Students as Helpers: What Young People Can Do

Peer Support Training for Young People: enhancing students' natural abilities. What young people lack in experience they can often make up for in enthusiasm, energy, and a constant availability to each other that hard-pressed teaching staff cannot accomplish. Some, indeed are natural born helpers, students who are known to their peers for fairness, an ability to listen and good interpersonal problem-solving skills. They have a quality of "being with you" and tend to be positive and resilient. Think how good they'd be with some training! (In fact, I consider the question of resilience to be so fundamental that I have given it a page of its own, in fact the next one!)

Besides, the experience young people do have is qualitatively different from that of adults a generation or more apart from them. As teachers and parents we imagine that we know the world that they live in, but discover that we cannot enter their experience any more than (often) we can appreciate their music or fashion. There are issues and concerns that are common experience for young people, just as their experience of life in school, in the corridors, in the playground may be quite different from how the adults see it, or from how school values and policies suggest it to be.

This is not to suggest that the adults have got it wrong, nor that enlightened and properly monitored policies are unimportant. The point is that there are different voices and different pressures informing behaviour and "culture" in any school. Engaging and involving such voices can only be helpful. Some examples follow.

Peer Support is not supposed to replace anything, but to provide an additional, largely informal layer of help and support in a school. The aim of the training is not to turn them into "counsellor clones" gazing inscrutably at their prey with all the "correct" body language! Rather it is intended that they will retain all of the advantages of their youth to be natural and approachable. On top of this, they will gain in knowledge, listening, questioning and intervening skills, and crucially, they will know the support system in the school so that difficulties are promptly referred (with consent) to the person in the best position to help .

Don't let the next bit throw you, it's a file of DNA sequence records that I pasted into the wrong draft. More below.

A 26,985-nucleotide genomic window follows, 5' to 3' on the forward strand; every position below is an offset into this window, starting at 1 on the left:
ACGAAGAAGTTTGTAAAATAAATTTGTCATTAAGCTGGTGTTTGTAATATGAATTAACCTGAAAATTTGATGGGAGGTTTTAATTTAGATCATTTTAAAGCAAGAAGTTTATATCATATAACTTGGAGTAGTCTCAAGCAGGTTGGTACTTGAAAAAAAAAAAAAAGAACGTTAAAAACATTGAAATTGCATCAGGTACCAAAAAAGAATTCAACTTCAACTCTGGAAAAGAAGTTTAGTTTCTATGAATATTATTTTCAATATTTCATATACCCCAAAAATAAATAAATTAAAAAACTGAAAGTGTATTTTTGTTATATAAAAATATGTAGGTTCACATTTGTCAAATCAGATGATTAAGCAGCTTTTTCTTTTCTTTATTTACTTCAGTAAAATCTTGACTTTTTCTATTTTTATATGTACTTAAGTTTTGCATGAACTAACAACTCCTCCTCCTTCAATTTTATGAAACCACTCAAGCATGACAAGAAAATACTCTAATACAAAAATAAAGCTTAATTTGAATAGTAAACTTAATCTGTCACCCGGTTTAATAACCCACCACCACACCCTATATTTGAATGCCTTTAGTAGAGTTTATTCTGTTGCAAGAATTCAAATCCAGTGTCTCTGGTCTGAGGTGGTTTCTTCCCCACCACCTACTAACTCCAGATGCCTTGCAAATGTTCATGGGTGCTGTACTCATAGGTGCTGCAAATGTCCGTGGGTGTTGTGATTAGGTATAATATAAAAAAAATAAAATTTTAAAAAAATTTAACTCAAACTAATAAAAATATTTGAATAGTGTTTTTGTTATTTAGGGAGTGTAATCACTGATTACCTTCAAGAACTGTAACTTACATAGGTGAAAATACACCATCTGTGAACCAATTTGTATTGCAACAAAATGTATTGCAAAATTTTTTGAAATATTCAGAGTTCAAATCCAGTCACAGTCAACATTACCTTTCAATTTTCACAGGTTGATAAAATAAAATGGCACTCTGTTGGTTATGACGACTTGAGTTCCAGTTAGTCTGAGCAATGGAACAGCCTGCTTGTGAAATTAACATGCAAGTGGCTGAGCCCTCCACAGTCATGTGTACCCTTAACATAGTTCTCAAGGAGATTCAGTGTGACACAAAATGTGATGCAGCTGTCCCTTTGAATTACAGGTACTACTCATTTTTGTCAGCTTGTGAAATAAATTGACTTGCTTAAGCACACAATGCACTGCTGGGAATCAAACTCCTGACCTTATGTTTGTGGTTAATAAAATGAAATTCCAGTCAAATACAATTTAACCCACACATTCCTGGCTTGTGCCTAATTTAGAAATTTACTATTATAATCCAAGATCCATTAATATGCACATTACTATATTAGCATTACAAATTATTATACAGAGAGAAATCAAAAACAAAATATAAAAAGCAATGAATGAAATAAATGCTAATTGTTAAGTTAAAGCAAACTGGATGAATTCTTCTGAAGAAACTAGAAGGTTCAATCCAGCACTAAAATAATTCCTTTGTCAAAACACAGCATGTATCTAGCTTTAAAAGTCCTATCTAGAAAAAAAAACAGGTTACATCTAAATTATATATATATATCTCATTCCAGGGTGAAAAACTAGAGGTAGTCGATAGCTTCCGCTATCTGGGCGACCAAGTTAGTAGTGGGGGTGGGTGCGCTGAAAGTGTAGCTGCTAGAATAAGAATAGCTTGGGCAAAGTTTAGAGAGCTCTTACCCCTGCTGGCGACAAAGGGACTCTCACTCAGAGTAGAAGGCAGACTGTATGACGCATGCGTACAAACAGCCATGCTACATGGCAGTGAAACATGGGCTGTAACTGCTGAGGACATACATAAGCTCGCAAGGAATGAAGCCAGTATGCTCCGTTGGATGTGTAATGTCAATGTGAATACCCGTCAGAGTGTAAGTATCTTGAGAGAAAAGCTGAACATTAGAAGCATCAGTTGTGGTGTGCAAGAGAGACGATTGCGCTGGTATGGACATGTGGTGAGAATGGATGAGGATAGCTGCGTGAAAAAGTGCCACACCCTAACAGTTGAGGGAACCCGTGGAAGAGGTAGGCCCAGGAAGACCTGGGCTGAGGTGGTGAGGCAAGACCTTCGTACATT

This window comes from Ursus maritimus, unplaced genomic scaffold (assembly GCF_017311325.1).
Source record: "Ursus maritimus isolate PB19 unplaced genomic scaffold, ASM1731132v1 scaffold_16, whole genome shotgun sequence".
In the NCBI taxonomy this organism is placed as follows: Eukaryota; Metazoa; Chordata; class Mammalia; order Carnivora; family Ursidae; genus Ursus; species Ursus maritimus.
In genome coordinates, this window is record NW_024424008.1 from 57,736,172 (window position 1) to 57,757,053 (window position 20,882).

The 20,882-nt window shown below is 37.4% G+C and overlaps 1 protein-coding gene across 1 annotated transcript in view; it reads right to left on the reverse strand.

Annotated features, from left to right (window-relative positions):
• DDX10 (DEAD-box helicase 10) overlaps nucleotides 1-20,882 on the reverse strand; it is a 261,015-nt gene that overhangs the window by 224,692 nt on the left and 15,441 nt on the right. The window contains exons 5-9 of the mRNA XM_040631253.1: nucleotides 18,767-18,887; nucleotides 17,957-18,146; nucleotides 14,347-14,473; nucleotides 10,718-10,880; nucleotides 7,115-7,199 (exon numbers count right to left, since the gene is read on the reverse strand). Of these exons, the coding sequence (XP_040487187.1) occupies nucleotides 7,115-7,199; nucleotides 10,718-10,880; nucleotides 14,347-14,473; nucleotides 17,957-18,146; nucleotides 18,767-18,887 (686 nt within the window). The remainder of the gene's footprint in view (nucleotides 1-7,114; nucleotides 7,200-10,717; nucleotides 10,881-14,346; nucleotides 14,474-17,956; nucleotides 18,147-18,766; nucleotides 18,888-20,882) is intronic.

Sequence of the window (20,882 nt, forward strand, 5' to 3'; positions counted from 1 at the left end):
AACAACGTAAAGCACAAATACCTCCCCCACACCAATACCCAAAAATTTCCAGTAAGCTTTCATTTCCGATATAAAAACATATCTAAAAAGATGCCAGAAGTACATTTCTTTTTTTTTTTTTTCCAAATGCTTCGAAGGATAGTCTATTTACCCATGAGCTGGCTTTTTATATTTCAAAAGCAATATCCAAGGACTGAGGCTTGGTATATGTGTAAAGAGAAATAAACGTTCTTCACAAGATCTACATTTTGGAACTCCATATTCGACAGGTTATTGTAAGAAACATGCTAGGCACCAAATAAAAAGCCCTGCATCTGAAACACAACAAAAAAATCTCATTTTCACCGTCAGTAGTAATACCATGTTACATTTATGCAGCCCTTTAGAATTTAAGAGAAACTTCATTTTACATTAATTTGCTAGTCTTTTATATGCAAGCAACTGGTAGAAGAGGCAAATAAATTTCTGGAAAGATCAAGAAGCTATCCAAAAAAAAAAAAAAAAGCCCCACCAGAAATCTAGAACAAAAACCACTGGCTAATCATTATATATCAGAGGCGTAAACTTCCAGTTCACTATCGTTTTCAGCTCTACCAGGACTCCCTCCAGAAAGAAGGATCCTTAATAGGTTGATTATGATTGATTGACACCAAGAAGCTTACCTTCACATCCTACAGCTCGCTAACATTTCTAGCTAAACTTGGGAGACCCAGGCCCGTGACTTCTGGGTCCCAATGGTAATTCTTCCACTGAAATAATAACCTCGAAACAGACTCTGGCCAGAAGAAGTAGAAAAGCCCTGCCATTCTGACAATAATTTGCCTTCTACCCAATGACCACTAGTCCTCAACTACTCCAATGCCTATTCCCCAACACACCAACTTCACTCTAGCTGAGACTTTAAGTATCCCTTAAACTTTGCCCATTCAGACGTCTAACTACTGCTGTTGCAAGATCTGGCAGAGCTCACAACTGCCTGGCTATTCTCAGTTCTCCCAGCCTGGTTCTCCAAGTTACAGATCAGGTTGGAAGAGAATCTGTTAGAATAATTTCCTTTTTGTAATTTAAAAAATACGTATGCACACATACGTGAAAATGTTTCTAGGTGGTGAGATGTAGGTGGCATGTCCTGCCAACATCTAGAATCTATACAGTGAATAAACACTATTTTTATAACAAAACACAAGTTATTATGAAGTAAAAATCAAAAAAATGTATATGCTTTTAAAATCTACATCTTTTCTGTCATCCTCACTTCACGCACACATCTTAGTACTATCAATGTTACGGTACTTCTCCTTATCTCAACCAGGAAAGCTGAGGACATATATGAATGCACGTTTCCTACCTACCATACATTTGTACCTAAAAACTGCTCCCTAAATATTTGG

For the Service to really work, it is essential that there is a true working partnership between experienced adults who have access to resources and decision-making and the young people freely giving their time to help. It is important also to recognise not only that involvement is a serious commitment of time and energy but that, for the institution, it is a long term development that will outlast those currently delivering it. Such attitudes will prevent the scheme from the dangers of becoming detached or unsupported, or at worst tokenistic. In brief it's all about better connectedness between school staff and young people.

Robert Blum, points out that better connections between teachers and young people, and between teachers and parents, through ordinary day-to-day activity is "transformative", improving achievement, diminishing negative behaviours, and improving social and emotional learning.

This then raises other questions in a "systemic" approach to helping, such as outreach and support to vulnerable parents/families; using services in the community; identifying pupils who are failing in school as early as possible; building competence in young people, and; having an atmosphere of positive regard that builds self-esteem (in staff too!)

Given this supportive context, there is a massive amount that young people can contribute - and so many are yearning for the opportunity - remember those heady days of idealism? A further key element of an effective scheme will be that the students organise themselves so that they can be efficient and are empowered, within sensible constraints, to act. This means the group will have to struggle with some form of leadership structure; parcel out tasks based on skills and interests, and (it has to happen at some point in life); create a committee! Although there will need to be briefing meetings co-ordinated by the staff lead, students will feel like an organised body rather than a passive group that cannot get on with anything unless or until an adult takes the lead.

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